On the twenty-eight of August, 1963, a Baptist pastor stood on the steps of the Lincoln Memorial in Washington DC ready to deliver a speech. A crowd of more than 200,000 people stretched out in front of him. I imagine he was filled with both excitement and fear. He began delivering the speech he had prepared, but midway through it he put his notes aside and spoke from the very depths of his heart. There in the open air, on the steps of the Lincoln memorial, Dr Martin Luther King gave what many regard as the greatest sermon of the twentieth century.
I have a dream that one day this nation will rise up and live out the true meaning of its creed: “We hold these truths to be self-evident, that all men are created equal.”
I have a dream that one day on the red hills of Georgia the sons of former slaves and the sons of former slave owners will be able to sit down together at the table of brotherhood.
I have a dream that one day even the state of Mississippi, a state sweltering with the heat of injustice, sweltering with the heat of oppression, will be transformed into an oasis of freedom and justice.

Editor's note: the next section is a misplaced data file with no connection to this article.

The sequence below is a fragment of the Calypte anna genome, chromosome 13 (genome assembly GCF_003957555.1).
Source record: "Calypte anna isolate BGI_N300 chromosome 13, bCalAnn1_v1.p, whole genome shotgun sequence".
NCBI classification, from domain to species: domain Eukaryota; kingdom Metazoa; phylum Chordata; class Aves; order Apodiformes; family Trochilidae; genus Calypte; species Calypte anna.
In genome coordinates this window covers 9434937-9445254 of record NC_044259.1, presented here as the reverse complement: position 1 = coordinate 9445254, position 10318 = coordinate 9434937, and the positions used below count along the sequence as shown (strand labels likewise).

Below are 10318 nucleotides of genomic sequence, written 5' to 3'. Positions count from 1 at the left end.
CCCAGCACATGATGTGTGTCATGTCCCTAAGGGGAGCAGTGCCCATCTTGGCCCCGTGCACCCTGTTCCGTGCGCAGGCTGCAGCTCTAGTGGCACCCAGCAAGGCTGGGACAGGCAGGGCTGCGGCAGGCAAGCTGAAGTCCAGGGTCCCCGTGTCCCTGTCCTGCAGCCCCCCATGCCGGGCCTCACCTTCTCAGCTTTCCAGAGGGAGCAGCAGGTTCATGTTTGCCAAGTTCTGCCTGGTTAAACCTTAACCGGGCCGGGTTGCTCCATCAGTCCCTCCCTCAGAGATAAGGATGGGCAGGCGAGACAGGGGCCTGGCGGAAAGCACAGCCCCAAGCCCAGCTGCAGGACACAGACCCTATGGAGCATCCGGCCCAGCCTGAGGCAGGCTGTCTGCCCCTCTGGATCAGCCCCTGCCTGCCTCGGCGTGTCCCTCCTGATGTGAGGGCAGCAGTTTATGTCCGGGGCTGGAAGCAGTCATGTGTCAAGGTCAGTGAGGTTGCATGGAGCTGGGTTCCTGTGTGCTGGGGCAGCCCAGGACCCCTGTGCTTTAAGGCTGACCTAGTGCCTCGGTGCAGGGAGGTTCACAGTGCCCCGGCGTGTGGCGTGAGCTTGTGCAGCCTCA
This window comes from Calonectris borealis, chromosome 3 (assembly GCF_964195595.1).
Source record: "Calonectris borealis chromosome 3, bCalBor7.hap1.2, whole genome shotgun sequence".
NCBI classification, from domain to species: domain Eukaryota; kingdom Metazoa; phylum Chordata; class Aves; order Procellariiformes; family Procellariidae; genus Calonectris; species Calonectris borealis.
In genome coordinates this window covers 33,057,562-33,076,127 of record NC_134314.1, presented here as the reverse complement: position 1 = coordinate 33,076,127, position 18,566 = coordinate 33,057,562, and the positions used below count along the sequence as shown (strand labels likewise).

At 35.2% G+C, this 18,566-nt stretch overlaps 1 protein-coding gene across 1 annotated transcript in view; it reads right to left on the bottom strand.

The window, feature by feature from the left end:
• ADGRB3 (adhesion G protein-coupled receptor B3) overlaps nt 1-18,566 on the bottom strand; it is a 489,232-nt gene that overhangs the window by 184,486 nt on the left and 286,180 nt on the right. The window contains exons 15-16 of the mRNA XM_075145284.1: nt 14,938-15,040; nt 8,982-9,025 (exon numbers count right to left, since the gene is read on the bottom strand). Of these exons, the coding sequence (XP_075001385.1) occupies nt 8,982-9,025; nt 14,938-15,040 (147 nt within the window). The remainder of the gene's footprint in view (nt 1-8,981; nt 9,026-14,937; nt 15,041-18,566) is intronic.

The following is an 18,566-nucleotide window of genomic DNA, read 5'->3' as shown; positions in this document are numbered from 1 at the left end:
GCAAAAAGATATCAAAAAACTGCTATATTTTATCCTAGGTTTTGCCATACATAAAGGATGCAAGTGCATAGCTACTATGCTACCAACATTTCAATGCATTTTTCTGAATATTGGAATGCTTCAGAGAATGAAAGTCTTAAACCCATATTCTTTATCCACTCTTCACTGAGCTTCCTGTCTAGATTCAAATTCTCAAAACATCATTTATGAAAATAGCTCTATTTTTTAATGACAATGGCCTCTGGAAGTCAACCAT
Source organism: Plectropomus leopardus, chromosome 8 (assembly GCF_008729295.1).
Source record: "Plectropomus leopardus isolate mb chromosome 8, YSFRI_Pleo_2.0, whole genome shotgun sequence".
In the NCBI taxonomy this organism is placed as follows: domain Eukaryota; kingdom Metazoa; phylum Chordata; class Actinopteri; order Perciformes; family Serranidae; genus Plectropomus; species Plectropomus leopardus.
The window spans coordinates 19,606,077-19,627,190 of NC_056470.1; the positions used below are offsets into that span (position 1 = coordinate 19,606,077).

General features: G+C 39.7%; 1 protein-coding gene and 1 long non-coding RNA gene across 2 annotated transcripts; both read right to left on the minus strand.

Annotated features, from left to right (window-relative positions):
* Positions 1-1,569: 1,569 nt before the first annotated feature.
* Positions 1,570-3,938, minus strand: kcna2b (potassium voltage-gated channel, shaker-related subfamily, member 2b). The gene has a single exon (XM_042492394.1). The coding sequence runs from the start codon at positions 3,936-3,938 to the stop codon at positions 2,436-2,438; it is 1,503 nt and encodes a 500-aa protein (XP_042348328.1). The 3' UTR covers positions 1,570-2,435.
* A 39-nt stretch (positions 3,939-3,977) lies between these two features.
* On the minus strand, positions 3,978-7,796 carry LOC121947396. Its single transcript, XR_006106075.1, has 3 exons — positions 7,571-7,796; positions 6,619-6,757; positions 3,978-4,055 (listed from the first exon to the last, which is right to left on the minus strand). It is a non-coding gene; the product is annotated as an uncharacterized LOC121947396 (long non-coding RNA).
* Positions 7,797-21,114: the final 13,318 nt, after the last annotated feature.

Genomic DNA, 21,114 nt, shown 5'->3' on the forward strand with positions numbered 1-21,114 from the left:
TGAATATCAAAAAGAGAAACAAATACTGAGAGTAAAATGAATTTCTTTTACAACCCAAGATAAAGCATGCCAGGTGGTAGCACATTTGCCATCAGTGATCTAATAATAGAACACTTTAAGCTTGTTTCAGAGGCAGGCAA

I have a dream that my four little children will one day live in a nation where they will not be judged by the colour of their skin but by the content of their character.
I have a dream today.
I have a dream that one day down in Alabama, with its vicious racists, with its governor having his lips dripping with the words of interposition and nullification — one day right there in Alabama little black boys and black girls will be able to join hands with little white boys and white girls as sisters and brothers.
I have a dream today
I have a dream that one day every valley shall be exalted, and every hill and mountain shall be made low, the rough places will be made plain, and the crooked places will be made straight, and the glory of the Lord shall be revealed and all flesh shall see it together.
We have to remember how audacious King’s dream was. To many it seemed an impossible dream. It was a dream forged in a country where blacks and whites were segregated by custom and law, where the rivers of division ran so deep it seemed foolishness to suggest they could be overcome.
But for this Baptist pastor standing at the Lincoln memorial in front of 200,000 people it was a possible dream because it was God’s dream. King was convinced that God dreamed of a world where the sons of former slaves and the sons of former slave owners sit down together at the table of brotherhood, and that in the civil rights movement the Spirit of God was at work bringing this world into being.
So I want to ask you a question. What is God dreaming about today?